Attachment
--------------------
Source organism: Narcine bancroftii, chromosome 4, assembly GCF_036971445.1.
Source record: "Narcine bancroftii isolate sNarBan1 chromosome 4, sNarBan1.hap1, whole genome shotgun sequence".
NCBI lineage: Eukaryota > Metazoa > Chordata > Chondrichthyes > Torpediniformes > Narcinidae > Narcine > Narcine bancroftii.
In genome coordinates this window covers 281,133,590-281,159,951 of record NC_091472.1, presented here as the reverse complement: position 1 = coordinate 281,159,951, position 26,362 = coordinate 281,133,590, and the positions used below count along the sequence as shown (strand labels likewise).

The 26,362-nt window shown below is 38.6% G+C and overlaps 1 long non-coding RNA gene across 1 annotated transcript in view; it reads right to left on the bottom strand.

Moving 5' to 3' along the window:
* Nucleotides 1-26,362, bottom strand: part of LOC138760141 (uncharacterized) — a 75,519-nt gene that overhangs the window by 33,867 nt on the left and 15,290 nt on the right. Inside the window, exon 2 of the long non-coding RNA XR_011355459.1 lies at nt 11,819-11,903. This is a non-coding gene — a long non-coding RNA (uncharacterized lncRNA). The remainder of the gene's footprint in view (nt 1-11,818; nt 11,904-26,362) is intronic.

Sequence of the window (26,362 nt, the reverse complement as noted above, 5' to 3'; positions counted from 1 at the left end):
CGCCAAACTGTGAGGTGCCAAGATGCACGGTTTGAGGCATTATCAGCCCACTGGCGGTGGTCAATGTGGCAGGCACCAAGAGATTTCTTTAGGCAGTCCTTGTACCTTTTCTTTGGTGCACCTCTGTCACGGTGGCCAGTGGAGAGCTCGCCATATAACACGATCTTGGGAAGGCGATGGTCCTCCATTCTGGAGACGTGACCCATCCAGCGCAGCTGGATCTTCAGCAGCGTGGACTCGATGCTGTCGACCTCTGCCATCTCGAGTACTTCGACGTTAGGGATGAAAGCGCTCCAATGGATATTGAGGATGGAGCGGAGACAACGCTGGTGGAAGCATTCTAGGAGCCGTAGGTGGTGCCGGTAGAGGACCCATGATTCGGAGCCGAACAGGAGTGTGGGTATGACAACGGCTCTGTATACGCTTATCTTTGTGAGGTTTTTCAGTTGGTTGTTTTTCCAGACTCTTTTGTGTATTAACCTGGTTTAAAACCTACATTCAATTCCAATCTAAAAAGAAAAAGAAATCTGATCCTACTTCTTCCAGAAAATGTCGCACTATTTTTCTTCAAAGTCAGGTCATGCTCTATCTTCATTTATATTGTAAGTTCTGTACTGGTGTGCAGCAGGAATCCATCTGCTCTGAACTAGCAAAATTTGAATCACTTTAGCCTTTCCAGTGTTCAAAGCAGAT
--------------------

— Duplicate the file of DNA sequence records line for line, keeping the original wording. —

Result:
Source organism: Narcine bancroftii, chromosome 4, assembly GCF_036971445.1.
Source record: "Narcine bancroftii isolate sNarBan1 chromosome 4, sNarBan1.hap1, whole genome shotgun sequence".
NCBI lineage: Eukaryota > Metazoa > Chordata > Chondrichthyes > Torpediniformes > Narcinidae > Narcine > Narcine bancroftii.
In genome coordinates this window covers 281,133,590-281,159,951 of record NC_091472.1, presented here as the reverse complement: position 1 = coordinate 281,159,951, position 26,362 = coordinate 281,133,590, and the positions used below count along the sequence as shown (strand labels likewise).

The 26,362-nt window shown below is 38.6% G+C and overlaps 1 long non-coding RNA gene across 1 annotated transcript in view; it reads right to left on the bottom strand.

Moving 5' to 3' along the window:
* Nucleotides 1-26,362, bottom strand: part of LOC138760141 (uncharacterized) — a 75,519-nt gene that overhangs the window by 33,867 nt on the left and 15,290 nt on the right. Inside the window, exon 2 of the long non-coding RNA XR_011355459.1 lies at nt 11,819-11,903. This is a non-coding gene — a long non-coding RNA (uncharacterized lncRNA). The remainder of the gene's footprint in view (nt 1-11,818; nt 11,904-26,362) is intronic.

Sequence of the window (26,362 nt, the reverse complement as noted above, 5' to 3'; positions counted from 1 at the left end):
CGCCAAACTGTGAGGTGCCAAGATGCACGGTTTGAGGCATTATCAGCCCACTGGCGGTGGTCAATGTGGCAGGCACCAAGAGATTTCTTTAGGCAGTCCTTGTACCTTTTCTTTGGTGCACCTCTGTCACGGTGGCCAGTGGAGAGCTCGCCATATAACACGATCTTGGGAAGGCGATGGTCCTCCATTCTGGAGACGTGACCCATCCAGCGCAGCTGGATCTTCAGCAGCGTGGACTCGATGCTGTCGACCTCTGCCATCTCGAGTACTTCGACGTTAGGGATGAAAGCGCTCCAATGGATATTGAGGATGGAGCGGAGACAACGCTGGTGGAAGCATTCTAGGAGCCGTAGGTGGTGCCGGTAGAGGACCCATGATTCGGAGCCGAACAGGAGTGTGGGTATGACAACGGCTCTGTATACGCTTATCTTTGTGAGGTTTTTCAGTTGGTTGTTTTTCCAGACTCTTTTGTGTATTAACCTGGTTTAAAACCTACATTCAATTCCAATCTAAAAAGAAAAAGAAATCTGATCCTACTTCTTCCAGAAAATGTCGCACTATTTTTCTTCAAAGTCAGGTCATGCTCTATCTTCATTTATATTGTAAGTTCTGTACTGGTGTGCAGCAGGAATCCATCTGCTCTGAACTAGCAAAATTTGAATCACTTTAGCCTTTCCAGTGTTCAAAGCAGAT